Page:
Tips and tricks for reading wiring diagrams

July 5, 2019
Industry experts offer their tips for getting the most out of wiring diagrams.
  • When looking at a wiring diagram, don’t try to focus on the whole page all at once. It’s overwhelming. Put a blank sheet of paper next to the wiring diagram and just draw the simple circuit. Focus on the simple part and follow the current flow from power to ground or from ground to power. All complex wiring diagrams are just a series of simple diagrams, and it makes it hard to look at if you don’t narrow down to the circuit that you’re doing. –John Renno, Manager, Center of Excellence, Isuzu Commercial Trucks
  • Print the wiring diagram off and use highlighters to trace the circuit. When you use your finger or follow the circuit with your eyes, it’s easy to mistrace the circuit. One trick that I use is to print the same wiring diagram off twice. On one, I’ll trace the current flow, how it operates, and that shows me what parts of the circuit I need to check. Then on the other one, I’ll start coloring the things that tested okay. When I get done, anything that’s not highlighted are suspect circuits that I need to identify. –Keith Littleton, Trainer and Owner, K&D Technical Innovations
  • To properly read a wiring diagram, one has to know how the components in the system operate. For example, if a module is powered up and it sends out a signal of half the voltage and the technician does not know this, he would think he has a problem, as he would expect a 12V signal. Following diagrams is fairly simple, but using it within the scope of how the system operates is a different matter. My best advice is not only look at the diagram, but understand how the components operate when in use. –Bruce Purkey, Founder of Purkeys and consultant for Auto Meter Products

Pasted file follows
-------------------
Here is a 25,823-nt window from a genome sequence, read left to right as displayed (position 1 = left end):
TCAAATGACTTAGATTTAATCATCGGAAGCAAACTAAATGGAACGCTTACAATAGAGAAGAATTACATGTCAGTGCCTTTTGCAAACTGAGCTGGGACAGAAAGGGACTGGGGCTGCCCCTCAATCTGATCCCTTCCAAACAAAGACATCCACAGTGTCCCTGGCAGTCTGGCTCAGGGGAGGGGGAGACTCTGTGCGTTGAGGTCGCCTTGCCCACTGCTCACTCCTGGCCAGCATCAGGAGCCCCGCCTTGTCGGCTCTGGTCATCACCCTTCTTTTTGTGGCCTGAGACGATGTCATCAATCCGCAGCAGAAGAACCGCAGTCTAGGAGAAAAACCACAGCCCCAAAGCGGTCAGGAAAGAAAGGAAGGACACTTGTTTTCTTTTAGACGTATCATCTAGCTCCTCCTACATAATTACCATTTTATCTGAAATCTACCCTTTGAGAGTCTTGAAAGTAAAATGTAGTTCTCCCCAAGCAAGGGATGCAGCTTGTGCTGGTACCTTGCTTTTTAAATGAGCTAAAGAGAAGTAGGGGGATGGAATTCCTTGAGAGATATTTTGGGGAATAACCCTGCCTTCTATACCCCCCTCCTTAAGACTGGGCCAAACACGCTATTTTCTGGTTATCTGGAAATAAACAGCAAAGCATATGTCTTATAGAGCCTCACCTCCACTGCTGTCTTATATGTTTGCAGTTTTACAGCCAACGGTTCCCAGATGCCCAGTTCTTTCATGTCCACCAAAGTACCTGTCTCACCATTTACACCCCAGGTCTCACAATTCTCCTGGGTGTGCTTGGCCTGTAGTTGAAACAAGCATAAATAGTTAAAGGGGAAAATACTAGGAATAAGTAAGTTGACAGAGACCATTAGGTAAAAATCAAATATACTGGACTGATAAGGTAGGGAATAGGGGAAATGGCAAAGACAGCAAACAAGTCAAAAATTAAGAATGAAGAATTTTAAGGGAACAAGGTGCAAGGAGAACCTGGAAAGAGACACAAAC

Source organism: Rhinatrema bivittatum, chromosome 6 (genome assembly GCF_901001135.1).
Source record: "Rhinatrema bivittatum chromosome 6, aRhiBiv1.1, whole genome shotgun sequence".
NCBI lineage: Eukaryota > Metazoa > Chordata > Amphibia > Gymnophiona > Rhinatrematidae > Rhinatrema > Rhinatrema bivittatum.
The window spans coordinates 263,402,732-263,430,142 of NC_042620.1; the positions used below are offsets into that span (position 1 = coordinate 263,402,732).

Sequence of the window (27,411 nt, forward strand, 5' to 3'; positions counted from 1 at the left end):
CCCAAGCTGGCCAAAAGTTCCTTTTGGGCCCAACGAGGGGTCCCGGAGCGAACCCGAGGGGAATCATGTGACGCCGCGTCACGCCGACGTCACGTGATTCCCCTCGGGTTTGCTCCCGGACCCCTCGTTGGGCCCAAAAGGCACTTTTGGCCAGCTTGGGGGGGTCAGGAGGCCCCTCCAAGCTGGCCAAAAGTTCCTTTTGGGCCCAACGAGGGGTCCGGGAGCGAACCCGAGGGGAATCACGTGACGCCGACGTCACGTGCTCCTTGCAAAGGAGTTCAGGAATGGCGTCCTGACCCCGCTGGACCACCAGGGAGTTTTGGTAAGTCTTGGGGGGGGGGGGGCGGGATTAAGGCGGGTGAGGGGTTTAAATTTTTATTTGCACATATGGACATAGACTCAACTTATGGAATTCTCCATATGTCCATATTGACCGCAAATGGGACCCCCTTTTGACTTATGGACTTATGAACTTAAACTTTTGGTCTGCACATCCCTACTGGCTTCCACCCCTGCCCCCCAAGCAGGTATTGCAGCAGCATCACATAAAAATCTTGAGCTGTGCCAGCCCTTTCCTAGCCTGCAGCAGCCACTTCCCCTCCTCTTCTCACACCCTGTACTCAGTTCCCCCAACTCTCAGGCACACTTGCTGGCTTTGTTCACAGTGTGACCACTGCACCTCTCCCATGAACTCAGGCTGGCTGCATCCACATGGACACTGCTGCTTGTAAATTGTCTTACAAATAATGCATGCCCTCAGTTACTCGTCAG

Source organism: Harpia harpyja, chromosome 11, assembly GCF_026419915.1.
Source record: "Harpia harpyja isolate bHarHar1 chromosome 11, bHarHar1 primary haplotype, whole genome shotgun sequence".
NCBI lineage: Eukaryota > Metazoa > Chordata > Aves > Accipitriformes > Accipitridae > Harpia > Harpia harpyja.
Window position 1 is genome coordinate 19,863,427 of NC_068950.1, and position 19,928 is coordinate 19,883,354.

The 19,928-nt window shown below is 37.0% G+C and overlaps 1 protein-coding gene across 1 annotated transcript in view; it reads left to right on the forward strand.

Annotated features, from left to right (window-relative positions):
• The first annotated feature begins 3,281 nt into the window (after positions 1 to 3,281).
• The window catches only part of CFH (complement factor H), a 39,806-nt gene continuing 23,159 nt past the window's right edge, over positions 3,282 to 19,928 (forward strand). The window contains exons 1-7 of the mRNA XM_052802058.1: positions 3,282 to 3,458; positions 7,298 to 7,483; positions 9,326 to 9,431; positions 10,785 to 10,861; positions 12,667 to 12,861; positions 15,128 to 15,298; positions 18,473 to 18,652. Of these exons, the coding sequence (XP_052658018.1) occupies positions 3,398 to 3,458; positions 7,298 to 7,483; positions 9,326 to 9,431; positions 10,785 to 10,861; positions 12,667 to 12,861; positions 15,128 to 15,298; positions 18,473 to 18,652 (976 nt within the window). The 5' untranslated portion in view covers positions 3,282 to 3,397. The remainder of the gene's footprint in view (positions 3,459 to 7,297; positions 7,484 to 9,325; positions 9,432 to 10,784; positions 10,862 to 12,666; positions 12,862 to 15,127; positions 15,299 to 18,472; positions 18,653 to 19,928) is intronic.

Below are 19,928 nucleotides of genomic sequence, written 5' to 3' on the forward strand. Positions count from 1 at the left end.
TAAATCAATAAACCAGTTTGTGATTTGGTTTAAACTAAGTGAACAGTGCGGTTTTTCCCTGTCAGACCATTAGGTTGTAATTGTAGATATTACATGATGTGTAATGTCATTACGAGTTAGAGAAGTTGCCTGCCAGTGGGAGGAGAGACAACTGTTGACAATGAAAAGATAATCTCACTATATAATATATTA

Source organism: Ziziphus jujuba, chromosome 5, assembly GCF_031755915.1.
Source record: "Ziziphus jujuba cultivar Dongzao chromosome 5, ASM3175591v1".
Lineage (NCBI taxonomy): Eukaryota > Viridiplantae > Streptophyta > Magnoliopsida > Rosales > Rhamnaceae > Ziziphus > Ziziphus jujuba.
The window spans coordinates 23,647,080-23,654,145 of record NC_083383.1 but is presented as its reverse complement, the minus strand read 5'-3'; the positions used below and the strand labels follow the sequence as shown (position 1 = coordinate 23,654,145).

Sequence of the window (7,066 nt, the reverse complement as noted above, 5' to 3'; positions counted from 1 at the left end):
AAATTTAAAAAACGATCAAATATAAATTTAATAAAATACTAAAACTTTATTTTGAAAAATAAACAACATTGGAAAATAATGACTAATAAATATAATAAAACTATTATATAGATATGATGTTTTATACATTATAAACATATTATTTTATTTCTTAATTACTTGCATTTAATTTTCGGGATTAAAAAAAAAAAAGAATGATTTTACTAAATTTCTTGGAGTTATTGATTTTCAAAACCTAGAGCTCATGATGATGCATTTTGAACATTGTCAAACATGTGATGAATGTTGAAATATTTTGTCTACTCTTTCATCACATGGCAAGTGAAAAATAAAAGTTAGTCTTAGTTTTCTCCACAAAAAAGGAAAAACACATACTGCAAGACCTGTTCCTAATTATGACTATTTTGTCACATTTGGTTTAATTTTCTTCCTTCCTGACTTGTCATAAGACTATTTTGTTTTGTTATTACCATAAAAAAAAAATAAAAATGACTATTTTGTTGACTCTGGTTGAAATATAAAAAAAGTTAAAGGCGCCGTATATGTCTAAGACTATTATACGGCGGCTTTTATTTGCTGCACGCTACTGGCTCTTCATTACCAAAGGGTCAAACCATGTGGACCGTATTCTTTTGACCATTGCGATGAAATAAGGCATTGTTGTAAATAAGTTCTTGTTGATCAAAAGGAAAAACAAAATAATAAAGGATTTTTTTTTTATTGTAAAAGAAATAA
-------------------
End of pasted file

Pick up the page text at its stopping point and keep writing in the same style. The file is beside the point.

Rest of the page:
• Read wiring diagrams from negative to positive and redraw the circuit as a straight line. All circuits are the same – voltage, ground, single component, and switches. –Steve White, President, Electronic Specialties
  • Before reading a schematic, get familiar and understand all the symbols. Read the schematic like a roadmap. I print the schematic and highlight the circuit I’m diagnosing to make sure I’m staying on the right path. –Gerald Tabas, ASE Master Technician, Power Probe Tek
About the Author

Stefanie Von Rueden | Assistant Editor - Vehicle Repair Group

Stefanie Von Rueden is assistant editor for the Vehicle Repair Group.

Von Rueden’s background includes professional writing and publishing. Previously, she worked in the Continuing Education department at UW-Whitewater. She has covered the vehicle maintenance and automotive aftermarket since 2016.

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